Thinking Outside our Classrooms: A Day of Peer Learning

Fostering a lifelong passion for learning and exploration, not only among our students but also among our parents, faculty, and staff is an ongoing priority for us at PKS. Our students are encouraged to explore personal passions and interests, parents are offered a wide range of PKS Learns and SPEAK workshops, and faculty are encouraged to attend and present at conferences around the country.

A few weeks ago, our Pedagogical Team wanted to try something innovative and engaging to provide our faculty and staff with a different type of professional development (PD) opportunity; something we call “Pinterest Live” or “Old School Pinterest.” Months of planning, teamwork, and design went into the PD which we wanted to be interactive and collaborative - one that modeled project based learning, connected us with our greater Bay Area network, encouraged collaboration, and took people out of their familiar grade level groups and classrooms.  

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As teachers, we can become so wrapped up in our own spaces and long lists of to-dos that we forget the joy we feel when we stop to look at fresh ideas. So, on a Friday PD day after a long week of parent-teacher and student-led conferences, our teachers put on their backpacks and went to school - only it wasn’t to go to PKS. Instead, in 2-8 person cross-divisional groups, they traveled throughout the Bay Area to 11 schools with models similar to and very different from our own (Children’s Day, Park Day, Friends, Synergy, CAIS, Town, Yu Ming, Black Pine Circle, Star Academy, Head Royce, and Urban). The goal was to see what our peers were doing in their classrooms and to bring back interesting ideas to implement in our classrooms.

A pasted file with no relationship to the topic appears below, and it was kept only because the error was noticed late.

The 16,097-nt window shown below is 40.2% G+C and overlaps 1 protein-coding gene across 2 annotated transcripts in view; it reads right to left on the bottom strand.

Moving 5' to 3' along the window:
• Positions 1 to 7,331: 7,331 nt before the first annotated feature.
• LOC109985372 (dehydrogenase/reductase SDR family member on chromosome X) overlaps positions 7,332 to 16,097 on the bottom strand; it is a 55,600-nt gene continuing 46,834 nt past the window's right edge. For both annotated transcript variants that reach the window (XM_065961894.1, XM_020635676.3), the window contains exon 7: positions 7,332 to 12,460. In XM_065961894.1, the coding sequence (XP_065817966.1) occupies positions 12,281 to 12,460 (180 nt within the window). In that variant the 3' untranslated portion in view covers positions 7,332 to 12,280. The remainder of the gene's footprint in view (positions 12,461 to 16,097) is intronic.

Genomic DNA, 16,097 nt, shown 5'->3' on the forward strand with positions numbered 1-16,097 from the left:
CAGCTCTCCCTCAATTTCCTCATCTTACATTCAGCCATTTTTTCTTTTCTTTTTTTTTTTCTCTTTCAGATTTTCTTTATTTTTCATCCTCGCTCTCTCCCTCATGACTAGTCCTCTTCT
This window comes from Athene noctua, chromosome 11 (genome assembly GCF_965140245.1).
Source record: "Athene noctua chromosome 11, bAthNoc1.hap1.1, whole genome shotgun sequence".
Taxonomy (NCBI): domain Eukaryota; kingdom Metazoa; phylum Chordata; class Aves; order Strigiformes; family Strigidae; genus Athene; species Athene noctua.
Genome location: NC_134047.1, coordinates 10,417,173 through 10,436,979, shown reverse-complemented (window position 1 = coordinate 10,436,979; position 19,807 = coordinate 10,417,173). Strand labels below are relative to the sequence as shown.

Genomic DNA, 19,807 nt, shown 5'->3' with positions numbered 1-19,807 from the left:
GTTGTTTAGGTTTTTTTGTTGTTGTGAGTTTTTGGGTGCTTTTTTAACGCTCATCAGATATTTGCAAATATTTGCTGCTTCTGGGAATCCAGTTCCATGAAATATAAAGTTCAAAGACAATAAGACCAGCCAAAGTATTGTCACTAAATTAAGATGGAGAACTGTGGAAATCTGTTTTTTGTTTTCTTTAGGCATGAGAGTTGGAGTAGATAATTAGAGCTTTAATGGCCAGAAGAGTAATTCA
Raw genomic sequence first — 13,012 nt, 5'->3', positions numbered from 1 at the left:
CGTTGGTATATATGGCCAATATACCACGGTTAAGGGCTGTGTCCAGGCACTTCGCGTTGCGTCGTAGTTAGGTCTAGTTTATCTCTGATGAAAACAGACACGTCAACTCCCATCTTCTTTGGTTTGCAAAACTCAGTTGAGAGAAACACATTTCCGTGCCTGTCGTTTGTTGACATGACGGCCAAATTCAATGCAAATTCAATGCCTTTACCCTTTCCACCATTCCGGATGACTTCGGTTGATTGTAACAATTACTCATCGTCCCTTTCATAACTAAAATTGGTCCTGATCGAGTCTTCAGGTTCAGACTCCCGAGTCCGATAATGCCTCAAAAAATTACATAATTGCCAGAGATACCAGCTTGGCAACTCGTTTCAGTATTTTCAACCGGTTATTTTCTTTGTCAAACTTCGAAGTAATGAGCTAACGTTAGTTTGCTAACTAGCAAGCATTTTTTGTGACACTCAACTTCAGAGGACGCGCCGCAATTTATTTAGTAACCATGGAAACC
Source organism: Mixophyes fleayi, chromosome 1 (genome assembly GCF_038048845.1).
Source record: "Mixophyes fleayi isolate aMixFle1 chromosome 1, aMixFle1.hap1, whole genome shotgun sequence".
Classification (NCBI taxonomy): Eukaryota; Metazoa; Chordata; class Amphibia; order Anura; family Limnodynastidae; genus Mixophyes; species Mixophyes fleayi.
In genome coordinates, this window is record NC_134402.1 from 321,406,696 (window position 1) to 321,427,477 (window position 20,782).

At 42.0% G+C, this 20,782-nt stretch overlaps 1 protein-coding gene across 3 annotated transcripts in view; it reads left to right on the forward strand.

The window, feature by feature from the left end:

At our host schools, teachers had opportunities to participate in morning meetings; see innovative ways to design learning spaces; ask questions about collaboration and transitions; and inquire with host school teachers about building relationships with students, behavior management, and social-emotional development. The driving question behind these conversations was how to support diverse learners.

Teachers returned to PKS enthusiastic after a morning of learning and hungry for their bento box lunches. Over lunch, there was a buzz of excitement as each school team sat together to discuss their observations. With preschool, elementary, and specialists mixed together, there were plenty of interesting observations from a number of different perspectives. This exercise reinforced a second goal of the day: cross-division bonding.

After lunch discussions, teachers regrouped with their grade level teams to share and to tackle goal three for the day: using unfamiliar technology as a means of expression. Led by Daryl, our STEAM specialist, teachers were asked to sort their takeaways into categories like space, transitions, and organization systems, and then to express three to five of these takeaways using a technology of the group’s choice: Green Screen, iMotion, Scratch Jr., or Slides. Our teachers became students, learning how to use unfamiliar technology to express and convey their ideas and learnings.

By the end of the allotted time, most groups were far from done. We heard a chorus of “We just need five more minutes to do XX!” and “We’re not done, we just need a little more time!” There was just so much more the teachers wanted to do, to share, and to convey. It was at this point that an important lesson was reinforced: it’s about the journey and not the destination. Sometimes in our drive to finish projects and check off tasks, we forget that learning occurs not by reaching an end goal but throughout the process of researching and organizing. During the share, teachers were able to show the beginnings of their technology expression paired with a deep understanding of the value of seeing others and how the visits can impact the way we teach at PKS.

The week following our school visits, the journey was still not over. Teachers continued to talk to each other about which schools they visited and what they learned there (and other schools said they wanted to visit us and schedule a similar PD opportunity for their school!). And more than just talking, some teachers were already starting to plan subsequent visits to continue their learning and gain even more insights from peer schools to bring back home to PKS.